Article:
Insights into the origins of sodium and other metallic layers in the Earth’s upper atmosphere

An all-sky image above Tromsø at 21:00 UT on 15 December 2012, captured by a color digital camera with 15 s exposure. The five laser beams in the lidar observation can be seen as orange lines, which were directed to vertical, south, north, west, and east directions. The zenith angle in the oblique beams was 30°.

Takuo Tsuda, assistant professor, Graduate School of Informatics and Engineering, discusses recent work. The Earth’s atmosphere is critical for the existence of mankind. A close inspection of reveals that the atmosphere consists of several regions: troposphere is where humans live (ca. 0-15 km); stratosphere and thin layer of ozone (ca. 15-50 km) that absorbs ultra-violet radiation; and the mesosphere/ionosphere (ca. 50-100 km) and thermosphere (where aurora occur) (ca. 100-600 km). For reference, the International Space Station orbits at approximately 400 km above the Earth.

Intriguingly, in the late 1920s scientists first reported that the glow of light in the Earth’s atmosphere contained light from sodium at a wavelength of 589 nm. In the 1960s a layer of sodium at approximately 90 km above the Earth was discovered. Later, layers of potassium, iron and calcium were reported to exist near the sodium layer.

These observations raise many questions such as the origins of these well-defined narrow regions of metal layers, and could they be useful for monitoring climate change.

At UEC, Takuo Tsuda, is literally shed light on the sodium layer surrounding the Earth. “My interest in the sodium layer is inspired by the desire to expand our knowledge of the outer atmosphere for future space utility and for insights into climate change,” says Tsuda. “So far I have used facilities in northern Europe, Japan’s Showa Base in Antarctica, and monitoring stations in Japan to measure levels of sodium and other metals at 80-100 km.”

Tsuda uses the so-called resonance fluorescence lidar technique where a pulsed laser beam is pointed at the upper atmosphere and scattered light from sodium and other metals is detected by a telescope on the ground for determining the concentration and location of the metals in the upper atmosphere.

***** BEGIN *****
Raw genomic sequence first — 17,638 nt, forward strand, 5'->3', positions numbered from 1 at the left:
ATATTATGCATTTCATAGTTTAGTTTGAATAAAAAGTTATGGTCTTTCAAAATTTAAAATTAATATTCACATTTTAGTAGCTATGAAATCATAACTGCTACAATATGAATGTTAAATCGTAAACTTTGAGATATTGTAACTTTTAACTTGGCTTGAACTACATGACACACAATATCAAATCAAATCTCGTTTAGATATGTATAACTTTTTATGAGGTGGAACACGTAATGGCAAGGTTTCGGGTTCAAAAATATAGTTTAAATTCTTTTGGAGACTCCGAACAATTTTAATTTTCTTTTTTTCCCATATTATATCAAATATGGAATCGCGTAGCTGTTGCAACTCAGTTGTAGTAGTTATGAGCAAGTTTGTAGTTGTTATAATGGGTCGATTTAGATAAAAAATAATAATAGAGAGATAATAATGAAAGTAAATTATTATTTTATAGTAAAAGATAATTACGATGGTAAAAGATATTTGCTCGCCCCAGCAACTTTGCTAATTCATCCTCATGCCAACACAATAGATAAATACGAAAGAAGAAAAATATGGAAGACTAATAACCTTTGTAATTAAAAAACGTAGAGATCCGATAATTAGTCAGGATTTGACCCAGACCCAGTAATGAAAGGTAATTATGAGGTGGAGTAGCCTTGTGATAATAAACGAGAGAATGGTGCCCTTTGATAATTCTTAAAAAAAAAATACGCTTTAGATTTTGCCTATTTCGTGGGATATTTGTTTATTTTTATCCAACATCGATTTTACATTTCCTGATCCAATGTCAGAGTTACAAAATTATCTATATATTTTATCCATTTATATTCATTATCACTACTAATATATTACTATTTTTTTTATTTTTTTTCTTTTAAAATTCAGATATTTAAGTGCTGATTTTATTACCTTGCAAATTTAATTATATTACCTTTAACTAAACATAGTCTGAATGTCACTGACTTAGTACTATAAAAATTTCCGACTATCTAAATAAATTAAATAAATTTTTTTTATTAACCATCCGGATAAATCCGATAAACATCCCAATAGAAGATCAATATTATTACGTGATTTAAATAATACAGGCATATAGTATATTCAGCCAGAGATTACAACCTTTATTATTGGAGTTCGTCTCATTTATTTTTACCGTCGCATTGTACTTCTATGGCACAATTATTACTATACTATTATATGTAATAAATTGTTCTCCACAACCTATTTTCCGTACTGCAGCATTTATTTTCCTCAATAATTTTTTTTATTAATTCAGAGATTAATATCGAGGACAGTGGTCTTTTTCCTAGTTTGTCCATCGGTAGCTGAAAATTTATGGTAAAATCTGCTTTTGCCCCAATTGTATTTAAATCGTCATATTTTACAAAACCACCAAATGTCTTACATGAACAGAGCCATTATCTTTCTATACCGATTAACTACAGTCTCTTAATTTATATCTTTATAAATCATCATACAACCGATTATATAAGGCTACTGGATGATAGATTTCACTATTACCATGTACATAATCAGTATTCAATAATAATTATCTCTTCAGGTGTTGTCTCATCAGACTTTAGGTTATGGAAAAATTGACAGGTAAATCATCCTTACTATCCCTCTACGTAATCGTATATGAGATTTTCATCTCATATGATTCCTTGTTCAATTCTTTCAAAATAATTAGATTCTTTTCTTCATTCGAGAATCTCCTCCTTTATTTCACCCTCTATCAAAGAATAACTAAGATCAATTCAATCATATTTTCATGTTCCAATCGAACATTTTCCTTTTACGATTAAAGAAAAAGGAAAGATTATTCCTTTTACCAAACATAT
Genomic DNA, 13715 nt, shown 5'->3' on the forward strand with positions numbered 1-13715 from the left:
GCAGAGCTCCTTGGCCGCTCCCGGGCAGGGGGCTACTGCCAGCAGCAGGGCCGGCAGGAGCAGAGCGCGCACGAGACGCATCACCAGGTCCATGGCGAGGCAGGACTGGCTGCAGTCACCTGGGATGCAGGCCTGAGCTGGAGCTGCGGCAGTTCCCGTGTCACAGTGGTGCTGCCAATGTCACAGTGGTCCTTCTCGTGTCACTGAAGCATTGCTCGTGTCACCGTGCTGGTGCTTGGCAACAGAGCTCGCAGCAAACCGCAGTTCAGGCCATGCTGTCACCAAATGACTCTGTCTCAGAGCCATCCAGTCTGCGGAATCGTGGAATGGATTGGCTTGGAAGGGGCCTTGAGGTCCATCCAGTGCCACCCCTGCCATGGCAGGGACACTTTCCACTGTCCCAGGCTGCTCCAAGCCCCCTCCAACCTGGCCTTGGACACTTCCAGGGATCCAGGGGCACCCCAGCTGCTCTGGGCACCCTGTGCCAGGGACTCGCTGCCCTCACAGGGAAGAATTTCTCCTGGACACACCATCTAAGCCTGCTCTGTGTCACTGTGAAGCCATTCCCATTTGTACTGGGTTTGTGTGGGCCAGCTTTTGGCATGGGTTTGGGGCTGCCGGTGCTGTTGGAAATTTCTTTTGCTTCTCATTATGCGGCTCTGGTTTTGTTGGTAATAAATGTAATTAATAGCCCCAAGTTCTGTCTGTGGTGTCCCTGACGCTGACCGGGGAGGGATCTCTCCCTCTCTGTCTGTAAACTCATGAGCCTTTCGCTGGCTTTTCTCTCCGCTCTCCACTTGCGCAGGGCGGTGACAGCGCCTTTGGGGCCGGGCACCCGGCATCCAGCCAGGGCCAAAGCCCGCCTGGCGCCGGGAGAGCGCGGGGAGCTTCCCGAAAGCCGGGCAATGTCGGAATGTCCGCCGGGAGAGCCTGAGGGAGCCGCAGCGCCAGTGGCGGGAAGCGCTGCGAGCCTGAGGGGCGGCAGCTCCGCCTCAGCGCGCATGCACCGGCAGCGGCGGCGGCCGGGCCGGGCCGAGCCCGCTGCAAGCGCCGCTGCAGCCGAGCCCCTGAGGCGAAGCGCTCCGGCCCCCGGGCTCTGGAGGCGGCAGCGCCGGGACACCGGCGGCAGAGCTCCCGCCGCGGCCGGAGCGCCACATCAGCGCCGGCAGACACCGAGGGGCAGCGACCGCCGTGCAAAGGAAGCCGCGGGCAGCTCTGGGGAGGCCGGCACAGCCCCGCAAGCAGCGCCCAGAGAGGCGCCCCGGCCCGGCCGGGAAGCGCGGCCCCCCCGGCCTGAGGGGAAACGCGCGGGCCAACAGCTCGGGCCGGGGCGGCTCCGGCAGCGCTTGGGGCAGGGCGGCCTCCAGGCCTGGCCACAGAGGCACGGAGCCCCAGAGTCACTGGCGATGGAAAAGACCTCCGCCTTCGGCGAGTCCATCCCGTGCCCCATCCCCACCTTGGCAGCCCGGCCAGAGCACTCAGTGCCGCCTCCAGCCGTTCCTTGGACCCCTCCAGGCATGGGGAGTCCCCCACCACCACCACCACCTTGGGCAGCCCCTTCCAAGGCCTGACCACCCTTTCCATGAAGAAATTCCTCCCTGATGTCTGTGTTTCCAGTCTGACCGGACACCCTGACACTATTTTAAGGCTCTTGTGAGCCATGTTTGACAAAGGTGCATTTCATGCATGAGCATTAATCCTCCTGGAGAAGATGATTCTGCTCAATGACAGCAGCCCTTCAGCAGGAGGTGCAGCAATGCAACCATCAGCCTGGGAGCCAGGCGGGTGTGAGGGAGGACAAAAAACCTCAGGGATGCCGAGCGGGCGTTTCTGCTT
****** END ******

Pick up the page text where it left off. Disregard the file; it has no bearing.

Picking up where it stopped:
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Recent research findings include the first ever observation of ‘thermospheric Na layers’ above 110 km. “These experiments were conducted at the Syowa Station in Antarctica,” explains Tsuda. “Other metal layers have been observed above 110 km but our report was the first such observation of a sodium layer at this high altitude.

In research on the stability of metal layers in the upper atmosphere, Tsuda and co-workers reported on the observation of a so-called ‘sporadic sodium layer event’ from a site in Norway. This event was proposed to be “advected by the background wind”.

These metals layers are most likely due to dust left by comets orbiting the Sun and from asteroids from other parts of the Solar System. “In addition to enhancing our knowledge of the Earth and near space, this research is expected to yield insights into the atmospheres of other planets in our galaxy,” says Tsuda.


  1. A thermospheric Na layer event observed up to 140 km over Syowa Station (69.0ºS, 39.6ºE) in Antarctica, Geophys. Res. Lett., 42, 3647-3653, (2015).
  2. A sporadic sodium layer event detected with five-directional lidar and simultaneous wind, electron density, and electric field observation at Tromsø, Norway, Geophys. Res. Lett., 42, 9190-9196, (2015).

Note: The above post is reprinted from materials provided by University of Electro Communications.